I agree with much of what Phillipa Foot (Natural Goodness, 2001) said about the sort of moral philosophy she was familiar with in British Oxford academia. (Some other philosophies are a different case.)
But I suspect she overlooked a background influence encouraging earlier writers to concentrate on (my) desires or attitudes apart from meeting Hume's old requirement to be practical. Anything like Foot's appeal to the nature of our species for what is good could scare people as opening the door to eugenics and sterilising 'defectives' - perhaps with class or racist overtones.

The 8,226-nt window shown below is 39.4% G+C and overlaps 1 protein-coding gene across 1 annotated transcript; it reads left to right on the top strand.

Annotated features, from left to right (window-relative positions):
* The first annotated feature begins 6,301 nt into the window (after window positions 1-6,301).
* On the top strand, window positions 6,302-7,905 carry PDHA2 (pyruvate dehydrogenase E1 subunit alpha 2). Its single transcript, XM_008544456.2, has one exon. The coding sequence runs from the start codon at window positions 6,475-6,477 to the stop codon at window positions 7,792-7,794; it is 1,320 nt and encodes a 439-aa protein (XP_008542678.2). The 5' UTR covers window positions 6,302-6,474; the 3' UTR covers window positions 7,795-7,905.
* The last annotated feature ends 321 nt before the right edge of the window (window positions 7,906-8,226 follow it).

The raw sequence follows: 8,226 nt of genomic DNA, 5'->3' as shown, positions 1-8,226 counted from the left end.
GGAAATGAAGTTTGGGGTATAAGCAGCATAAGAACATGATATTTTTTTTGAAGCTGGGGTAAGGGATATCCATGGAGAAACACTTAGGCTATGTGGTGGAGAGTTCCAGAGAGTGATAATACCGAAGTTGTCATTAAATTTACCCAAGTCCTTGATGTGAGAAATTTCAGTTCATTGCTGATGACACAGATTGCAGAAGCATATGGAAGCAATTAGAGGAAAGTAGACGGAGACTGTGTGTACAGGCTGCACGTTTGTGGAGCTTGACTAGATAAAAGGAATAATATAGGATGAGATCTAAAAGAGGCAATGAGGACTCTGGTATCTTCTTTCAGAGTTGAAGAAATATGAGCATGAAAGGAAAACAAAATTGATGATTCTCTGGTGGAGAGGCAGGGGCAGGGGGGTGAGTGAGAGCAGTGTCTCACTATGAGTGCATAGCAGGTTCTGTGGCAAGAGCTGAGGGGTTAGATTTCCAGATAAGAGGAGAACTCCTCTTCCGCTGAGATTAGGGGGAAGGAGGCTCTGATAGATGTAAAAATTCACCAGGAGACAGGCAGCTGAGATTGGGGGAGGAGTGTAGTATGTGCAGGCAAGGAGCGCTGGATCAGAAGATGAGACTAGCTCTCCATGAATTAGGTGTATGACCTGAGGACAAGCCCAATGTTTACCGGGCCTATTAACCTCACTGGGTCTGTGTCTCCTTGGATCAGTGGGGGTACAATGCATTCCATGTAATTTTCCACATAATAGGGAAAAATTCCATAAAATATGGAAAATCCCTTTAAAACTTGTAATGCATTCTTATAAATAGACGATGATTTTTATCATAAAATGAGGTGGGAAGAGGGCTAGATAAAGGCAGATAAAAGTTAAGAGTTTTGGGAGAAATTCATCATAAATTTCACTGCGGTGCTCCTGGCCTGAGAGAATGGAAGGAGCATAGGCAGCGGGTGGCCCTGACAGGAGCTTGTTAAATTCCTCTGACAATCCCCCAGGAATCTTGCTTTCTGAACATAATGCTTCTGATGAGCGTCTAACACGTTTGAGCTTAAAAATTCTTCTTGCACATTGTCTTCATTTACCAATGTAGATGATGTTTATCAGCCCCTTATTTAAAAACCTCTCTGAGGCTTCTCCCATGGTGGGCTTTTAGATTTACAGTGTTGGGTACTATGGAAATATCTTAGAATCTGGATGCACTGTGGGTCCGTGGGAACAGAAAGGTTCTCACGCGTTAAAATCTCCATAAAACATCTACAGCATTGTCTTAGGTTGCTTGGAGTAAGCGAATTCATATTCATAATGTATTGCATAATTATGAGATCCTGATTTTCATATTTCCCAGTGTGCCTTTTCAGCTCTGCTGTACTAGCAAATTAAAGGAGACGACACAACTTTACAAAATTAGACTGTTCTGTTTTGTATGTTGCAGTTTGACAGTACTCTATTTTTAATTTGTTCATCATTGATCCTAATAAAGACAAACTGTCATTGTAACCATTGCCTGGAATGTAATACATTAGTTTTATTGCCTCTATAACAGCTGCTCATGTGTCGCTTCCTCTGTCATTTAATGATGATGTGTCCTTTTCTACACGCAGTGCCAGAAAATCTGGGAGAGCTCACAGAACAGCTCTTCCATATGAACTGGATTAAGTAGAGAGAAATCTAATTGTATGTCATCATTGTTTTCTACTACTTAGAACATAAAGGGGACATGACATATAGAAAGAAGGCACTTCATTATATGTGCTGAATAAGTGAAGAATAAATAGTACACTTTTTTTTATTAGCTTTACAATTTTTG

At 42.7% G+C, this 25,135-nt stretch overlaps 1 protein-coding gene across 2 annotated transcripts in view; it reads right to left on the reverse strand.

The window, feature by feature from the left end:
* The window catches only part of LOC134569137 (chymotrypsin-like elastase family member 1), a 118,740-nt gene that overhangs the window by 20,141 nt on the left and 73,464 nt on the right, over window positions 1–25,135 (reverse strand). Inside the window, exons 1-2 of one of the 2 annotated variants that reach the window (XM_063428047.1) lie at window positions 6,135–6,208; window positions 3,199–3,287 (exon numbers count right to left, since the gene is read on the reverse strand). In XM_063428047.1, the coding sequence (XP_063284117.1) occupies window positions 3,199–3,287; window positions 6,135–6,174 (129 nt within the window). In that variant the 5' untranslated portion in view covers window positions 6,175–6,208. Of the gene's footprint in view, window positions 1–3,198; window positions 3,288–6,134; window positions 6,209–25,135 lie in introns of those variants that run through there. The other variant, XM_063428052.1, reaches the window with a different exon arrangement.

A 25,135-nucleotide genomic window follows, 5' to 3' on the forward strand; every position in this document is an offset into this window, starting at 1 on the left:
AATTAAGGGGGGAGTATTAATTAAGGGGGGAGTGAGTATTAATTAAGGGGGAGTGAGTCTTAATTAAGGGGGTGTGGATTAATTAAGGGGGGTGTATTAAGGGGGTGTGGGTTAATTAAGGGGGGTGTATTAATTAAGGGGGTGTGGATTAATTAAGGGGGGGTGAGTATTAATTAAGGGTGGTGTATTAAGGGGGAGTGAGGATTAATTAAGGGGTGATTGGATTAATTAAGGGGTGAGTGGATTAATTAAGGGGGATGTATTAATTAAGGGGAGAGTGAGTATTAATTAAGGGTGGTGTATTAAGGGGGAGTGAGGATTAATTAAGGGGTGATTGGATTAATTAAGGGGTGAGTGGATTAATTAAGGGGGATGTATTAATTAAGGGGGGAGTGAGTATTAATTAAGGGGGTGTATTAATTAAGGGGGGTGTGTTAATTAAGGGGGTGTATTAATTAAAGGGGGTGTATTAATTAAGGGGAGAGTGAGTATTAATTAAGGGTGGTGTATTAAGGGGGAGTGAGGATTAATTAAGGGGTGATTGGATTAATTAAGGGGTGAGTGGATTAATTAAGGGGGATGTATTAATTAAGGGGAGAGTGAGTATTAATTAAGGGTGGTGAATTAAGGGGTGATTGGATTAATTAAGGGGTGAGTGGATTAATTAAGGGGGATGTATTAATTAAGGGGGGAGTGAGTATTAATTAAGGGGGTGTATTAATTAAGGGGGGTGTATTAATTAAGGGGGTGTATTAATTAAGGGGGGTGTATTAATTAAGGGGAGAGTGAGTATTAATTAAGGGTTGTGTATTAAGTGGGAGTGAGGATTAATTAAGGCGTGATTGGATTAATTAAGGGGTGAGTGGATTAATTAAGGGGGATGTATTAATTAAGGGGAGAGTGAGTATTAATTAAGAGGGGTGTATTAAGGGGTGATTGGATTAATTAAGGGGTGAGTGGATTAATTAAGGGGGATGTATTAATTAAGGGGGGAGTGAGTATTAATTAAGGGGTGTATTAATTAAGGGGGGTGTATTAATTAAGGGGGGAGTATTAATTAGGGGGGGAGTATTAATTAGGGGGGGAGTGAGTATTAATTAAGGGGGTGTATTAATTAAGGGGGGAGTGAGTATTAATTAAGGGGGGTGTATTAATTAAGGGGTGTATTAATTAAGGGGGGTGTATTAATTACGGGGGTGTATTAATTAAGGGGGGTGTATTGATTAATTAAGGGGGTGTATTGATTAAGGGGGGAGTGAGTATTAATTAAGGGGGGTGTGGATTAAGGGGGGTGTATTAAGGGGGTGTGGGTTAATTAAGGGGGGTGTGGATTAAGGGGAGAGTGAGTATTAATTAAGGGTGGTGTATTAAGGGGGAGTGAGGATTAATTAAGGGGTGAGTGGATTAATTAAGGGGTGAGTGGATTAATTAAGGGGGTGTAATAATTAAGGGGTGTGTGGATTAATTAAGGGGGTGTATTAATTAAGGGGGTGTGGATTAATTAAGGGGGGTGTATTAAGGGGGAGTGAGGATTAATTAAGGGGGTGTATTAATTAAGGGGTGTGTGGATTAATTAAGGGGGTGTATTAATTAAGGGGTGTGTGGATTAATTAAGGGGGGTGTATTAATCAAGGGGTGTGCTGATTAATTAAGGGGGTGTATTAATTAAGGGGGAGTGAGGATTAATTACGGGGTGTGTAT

Nowadays, the case is different in that genetic technology is developing ways to treat individual conditions directly without selective breeding being relevant. But anxieties remain about where gene editing might lead.
Such fears may still leave some thinkers feeling safer with an ethic based on rules about what we should do rather rather than assessing what sort of characters we should be. All the more because even the most obvious moral principles, such as promise keeping, can produce nasty problems. Issues of debt relief and the global financial system can mean we do not always need to keep promises. Rules are made to be broken, as they say.